Life has never been easy for Rose, but it becomes a bed of thorns when she wakes to discover that her pimp, Rod, was murdered in her motel room as she slept. HARD LUCK GIRL is a mystery about prostitution in a location better known for gardens than gangsters — Victoria, British Columbia.
It isn’t just the smell of death that overwhelms Rose as the story opens. Nixing a request for 911 services as being a dangerous choice, she thinks of the operator’s “gentle voice” as crawling “in my ear like a cockroach.” Actually, a cockroach attack is painful. But the image is a good metaphor for Rose’s experience, throughout the novel, of being invaded and gnawed at by something vile and infectious that only she can rip out. Rose’s brain races to think of how to dispose of her boss while keeping his demise secret from would-be competitors, his network of call girls, and the police. In order to earn, she quickly learns how to run Rod’s business.
In Rose, author Topshee Johnston creates a loner whose likability is based, in part, on recollections of the pimp — her one enduring friend. Without anyone else to trust, she solves problems based on those memories and street smarts from her childhood. Rose’s biggest challenge is staying alive. She ponders Rod’s power in the sex trade as having been “my armor, my insurance.”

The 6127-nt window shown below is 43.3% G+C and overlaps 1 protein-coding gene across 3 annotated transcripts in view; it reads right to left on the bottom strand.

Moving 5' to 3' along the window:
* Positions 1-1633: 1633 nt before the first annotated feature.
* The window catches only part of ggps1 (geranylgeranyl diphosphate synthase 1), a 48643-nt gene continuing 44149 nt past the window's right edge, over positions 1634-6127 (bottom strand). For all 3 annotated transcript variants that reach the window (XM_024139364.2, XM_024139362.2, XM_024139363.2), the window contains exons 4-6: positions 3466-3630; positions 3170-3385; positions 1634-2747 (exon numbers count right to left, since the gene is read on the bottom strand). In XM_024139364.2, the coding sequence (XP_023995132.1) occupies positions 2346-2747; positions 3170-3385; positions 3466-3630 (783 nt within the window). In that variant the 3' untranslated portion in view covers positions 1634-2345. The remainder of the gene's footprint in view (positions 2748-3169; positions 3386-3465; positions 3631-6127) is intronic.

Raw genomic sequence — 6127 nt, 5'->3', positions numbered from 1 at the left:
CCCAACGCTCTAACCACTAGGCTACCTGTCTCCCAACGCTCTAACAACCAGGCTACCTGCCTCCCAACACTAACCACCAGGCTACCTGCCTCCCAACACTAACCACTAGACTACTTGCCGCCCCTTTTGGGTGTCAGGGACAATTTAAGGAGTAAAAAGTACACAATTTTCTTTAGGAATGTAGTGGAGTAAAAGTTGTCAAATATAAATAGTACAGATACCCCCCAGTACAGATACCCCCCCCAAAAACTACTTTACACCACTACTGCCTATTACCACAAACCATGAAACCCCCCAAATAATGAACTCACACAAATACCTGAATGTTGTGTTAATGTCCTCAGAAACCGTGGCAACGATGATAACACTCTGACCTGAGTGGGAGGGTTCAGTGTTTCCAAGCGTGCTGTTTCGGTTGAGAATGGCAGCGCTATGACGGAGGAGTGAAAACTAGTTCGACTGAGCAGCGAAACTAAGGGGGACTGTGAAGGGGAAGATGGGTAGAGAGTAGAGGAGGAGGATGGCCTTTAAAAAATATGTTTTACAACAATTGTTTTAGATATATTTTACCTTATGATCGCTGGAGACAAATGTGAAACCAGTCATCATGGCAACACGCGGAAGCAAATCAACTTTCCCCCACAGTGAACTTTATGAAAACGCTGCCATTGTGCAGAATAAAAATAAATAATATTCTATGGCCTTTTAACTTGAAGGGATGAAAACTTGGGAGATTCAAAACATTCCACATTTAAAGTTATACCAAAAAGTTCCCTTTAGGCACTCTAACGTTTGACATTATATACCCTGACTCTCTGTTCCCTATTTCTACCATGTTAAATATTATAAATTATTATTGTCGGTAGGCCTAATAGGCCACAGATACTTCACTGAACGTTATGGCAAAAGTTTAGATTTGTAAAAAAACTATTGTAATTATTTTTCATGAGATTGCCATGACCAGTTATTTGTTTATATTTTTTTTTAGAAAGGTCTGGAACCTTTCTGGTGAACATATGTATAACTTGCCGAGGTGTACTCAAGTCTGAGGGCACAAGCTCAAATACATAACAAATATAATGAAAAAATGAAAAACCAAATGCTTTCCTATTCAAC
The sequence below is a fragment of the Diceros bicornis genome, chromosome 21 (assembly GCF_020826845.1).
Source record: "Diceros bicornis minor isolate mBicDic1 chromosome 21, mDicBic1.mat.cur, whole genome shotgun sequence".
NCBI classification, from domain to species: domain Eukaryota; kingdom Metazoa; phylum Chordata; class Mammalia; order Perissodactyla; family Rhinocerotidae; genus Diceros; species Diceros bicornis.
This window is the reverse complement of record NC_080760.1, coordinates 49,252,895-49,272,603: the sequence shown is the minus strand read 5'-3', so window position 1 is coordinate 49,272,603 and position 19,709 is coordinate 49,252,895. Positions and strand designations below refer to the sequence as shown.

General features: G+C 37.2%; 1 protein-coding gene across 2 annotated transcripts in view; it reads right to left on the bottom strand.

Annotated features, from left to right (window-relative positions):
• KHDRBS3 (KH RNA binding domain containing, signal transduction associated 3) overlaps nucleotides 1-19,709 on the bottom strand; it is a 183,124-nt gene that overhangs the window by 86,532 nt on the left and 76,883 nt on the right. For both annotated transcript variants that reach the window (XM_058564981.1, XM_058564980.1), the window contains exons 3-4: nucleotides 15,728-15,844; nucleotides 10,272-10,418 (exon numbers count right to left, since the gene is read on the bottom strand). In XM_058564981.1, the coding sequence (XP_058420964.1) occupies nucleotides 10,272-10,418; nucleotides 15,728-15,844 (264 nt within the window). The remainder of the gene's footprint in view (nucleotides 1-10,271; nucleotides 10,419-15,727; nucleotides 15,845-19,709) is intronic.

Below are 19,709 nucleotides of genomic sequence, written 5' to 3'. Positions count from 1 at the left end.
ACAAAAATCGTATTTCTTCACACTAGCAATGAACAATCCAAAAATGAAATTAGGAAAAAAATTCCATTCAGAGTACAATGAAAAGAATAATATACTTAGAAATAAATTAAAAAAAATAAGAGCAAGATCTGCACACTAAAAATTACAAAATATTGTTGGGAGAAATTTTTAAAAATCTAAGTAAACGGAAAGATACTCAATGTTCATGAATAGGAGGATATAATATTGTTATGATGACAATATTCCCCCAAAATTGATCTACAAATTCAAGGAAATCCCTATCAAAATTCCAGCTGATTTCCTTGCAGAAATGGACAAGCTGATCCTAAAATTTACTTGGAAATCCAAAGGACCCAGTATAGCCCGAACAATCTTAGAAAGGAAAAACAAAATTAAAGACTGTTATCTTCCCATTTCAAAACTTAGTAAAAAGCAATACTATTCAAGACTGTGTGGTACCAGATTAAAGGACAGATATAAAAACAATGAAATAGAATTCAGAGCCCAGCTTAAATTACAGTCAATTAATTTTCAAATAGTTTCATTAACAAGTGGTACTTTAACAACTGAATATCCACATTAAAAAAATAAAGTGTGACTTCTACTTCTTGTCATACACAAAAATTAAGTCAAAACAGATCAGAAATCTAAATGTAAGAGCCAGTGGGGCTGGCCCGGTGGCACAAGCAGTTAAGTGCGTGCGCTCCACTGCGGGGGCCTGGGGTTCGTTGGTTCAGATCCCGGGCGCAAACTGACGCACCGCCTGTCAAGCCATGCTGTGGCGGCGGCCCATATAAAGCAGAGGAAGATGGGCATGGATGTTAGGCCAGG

The novel’s villains are appealingly deplorable as well as being unexpected choices. But they aren’t as well characterized as Rose and Rod, which leads to unanswered questions, such as what happened, aside from greed, to make them so bad. HARD LUCK GIRL has a few other problems, including an ending that falls flat after a previous harrowing scene. The story also would have benefited from more development of its setting beyond the motel where Rose and the other prostitutes live. Except for some tense ferry rides and a nightmare yacht trip, there is little sense of the action taking place on an island or in a tourist town, let alone on Vancouver Island.
Author Topshee Johnston knows how to dish up fear, suspense, and an anti-heroine worthy of a sequel of his debut novel, HARD LUCK GIRL.
~Alicia Rudnicki for IndieReader